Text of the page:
Oct 31, 2020 I Paul Seaburn

Octopus Brains, Human-Face Fish, K-Pop Robot and More Mysterious News Briefly — October 30, 2020

Mysterious News Briefly -- October 30, 2020

From the “More signs octopuses are aliens” file, new research shows that octopuses actually taste their prey before eating it by “licking” it with their arms before deciding to grab-and-go, meaning that their sucker-lined appendages are more like tongues with hands and brains. Something to think about the next time you order calimari.

Just in time to scare his kids for Halloween, a man fishing for blue crabs in Shukula, Thailand, hauled in an ugly fish with a scary human face, but wildlife officials spoiled the fun by identifying it as a rare Pollicaris fish. On the hand, Zoom meetings have shown us that humans with scary fish faces are a dime a dozen.

Astronomers watching the Milky Way galaxy’s supermassive black hole, Sagittarius A* (SgrA*), have noticed that it’s spinning much slower than other supermassive black holes, which makes its power so weak that it’s not even sucking in stars orbiting very closely around it. Is there a remedial school for supermassive black holes?

The only time a finance magazine covers asteroid discoveries is when they’re worth something, so it’s no surprise that Forbes reports the newly-identified and very massive 16 Psyche space rock orbiting between Mars and Jupiter is so dense with metals and mineral that it’s worth an estimated $10,000 quadrillion. Needless to say, space mining companies are psyched.

The K-pop girl band aespa announced it’s adding a new member named “ae-KARINA” who is an entirely virtual, computer generated song-and-dance avatar. Could this be the real reason why the Stones still have Keith Richards?

Space station cosmonaut Anatoly Ivanishin held a press conference here he revealed the pesky oxygen leak in the ISS was caused by a curved “scratch” that is about 2-3 cm long. They’re still not sure what caused it, but this could eliminate javelin throwing from the crew’s ISS Olympic games.

Richard Branson’s Virgin Hyperloop, the company planning to build vacuum tube transportation systems that travel over 600 miles per hour, has hired scientists at West Virginia’s Rockefeller Neurosciences Institute (RNI) to determine what could happen to human brains traveling at that speed. Other than wondering why they haven’t reached their destination yet?

A team of scientists has successfully connected a human brain to a computer by mounting electrodes on a stent, running it up a volunteer’s jugular vein in the throat to a spot the primary motor cortex where electrodes attached to the wall, allowing them to sense when the brains signaled intentions to move and send those signals wirelessly to a computer via a transmitter surgically inserted in the subjects’ chests. This beats drilling holes in skulls, so surgical barbers may want to think about looking for another line of work.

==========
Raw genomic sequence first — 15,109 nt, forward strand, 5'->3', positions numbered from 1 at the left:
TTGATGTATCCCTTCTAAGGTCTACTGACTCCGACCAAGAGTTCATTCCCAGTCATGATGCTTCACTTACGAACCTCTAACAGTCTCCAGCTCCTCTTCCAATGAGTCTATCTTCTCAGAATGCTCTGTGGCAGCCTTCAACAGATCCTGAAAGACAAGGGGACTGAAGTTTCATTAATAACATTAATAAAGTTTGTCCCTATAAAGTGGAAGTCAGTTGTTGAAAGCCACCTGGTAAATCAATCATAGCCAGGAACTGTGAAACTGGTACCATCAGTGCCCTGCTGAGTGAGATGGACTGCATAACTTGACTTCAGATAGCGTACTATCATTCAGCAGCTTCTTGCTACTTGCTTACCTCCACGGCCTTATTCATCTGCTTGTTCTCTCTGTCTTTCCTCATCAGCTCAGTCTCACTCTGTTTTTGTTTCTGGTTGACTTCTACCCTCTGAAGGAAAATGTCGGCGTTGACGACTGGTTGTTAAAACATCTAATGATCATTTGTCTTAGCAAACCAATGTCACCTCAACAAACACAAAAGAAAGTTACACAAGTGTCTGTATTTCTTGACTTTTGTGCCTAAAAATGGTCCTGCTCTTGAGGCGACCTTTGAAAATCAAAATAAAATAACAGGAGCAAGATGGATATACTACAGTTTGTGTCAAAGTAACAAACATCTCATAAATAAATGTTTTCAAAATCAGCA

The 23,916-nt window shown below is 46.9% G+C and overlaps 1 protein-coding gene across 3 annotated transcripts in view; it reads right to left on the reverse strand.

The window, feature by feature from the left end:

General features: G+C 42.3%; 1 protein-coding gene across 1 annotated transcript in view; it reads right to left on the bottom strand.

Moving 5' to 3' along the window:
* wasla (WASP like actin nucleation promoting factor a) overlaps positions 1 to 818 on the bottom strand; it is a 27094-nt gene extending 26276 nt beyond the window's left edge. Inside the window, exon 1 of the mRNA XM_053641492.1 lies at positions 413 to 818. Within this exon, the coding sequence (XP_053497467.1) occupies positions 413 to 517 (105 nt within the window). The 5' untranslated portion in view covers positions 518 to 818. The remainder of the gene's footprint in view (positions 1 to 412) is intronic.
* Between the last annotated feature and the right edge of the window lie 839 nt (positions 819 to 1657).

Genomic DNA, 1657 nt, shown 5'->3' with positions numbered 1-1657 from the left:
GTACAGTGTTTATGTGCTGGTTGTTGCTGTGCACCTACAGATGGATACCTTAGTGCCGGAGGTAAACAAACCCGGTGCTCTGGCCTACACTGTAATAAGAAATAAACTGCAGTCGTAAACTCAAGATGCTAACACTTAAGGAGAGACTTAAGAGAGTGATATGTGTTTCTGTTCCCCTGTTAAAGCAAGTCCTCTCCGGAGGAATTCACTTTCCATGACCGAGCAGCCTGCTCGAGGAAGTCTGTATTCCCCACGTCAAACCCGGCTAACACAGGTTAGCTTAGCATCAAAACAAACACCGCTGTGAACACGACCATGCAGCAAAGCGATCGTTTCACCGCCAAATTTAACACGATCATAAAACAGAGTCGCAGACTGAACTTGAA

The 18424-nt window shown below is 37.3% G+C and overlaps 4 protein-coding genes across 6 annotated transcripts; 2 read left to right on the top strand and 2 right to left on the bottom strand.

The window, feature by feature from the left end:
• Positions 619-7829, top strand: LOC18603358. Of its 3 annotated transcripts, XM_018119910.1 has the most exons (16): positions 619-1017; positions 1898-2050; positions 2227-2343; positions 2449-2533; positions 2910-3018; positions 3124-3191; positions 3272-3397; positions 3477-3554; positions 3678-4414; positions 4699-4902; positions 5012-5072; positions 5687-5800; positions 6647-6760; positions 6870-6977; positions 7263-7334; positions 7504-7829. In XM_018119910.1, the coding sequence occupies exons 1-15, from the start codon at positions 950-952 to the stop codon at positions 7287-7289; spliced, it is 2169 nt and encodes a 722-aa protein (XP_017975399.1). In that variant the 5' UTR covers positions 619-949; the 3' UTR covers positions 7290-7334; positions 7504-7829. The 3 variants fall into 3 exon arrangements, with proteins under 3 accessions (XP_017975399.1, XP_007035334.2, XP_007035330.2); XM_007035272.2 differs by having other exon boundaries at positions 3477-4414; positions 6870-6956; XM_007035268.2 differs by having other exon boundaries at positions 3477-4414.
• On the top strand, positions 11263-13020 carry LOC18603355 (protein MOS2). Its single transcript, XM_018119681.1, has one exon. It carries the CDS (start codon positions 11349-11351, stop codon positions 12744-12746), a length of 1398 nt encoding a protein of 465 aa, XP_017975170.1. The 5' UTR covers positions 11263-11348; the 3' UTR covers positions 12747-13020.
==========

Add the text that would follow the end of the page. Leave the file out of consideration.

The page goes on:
Astronomers studying the active Centaur 2014 OG392 (centaurs are minor planet-sized space rocks with irregular orbits that act like both asteroids and comets – hence the half-man, half-horse name), in orbit between Mars and Jupiter, have determined that what looks like a tail is actually a tail and reclassified it as the comet C/2014 OG392 (PANSTARRS). It should check with Pluto about a good place to get new business cards.

Chinese DIY engineer Liu Dongsheng needed just $100,000 to build a working jetpack suit in his garage that can fly at an altitude of 200 meters (656 feet) for up to 10 km (6.2 miles). Kind of takes the air out of your pandemic lockdown sourdough bread, doesn’t it?

Paul Seaburn

Paul Seaburn is the editor at Mysterious Universe and its most prolific writer. He’s written for TV shows such as "The Tonight Show", "Politically Incorrect" and an award-winning children’s program. He's been published in “The New York Times" and "Huffington Post” and has co-authored numerous collections of trivia, puzzles and humor. His “What in the World!” podcast is a fun look at the latest weird and paranormal news, strange sports stories and odd trivia. Paul likes to add a bit of humor to each MU post he crafts. After all, the mysterious doesn't always have to be serious.

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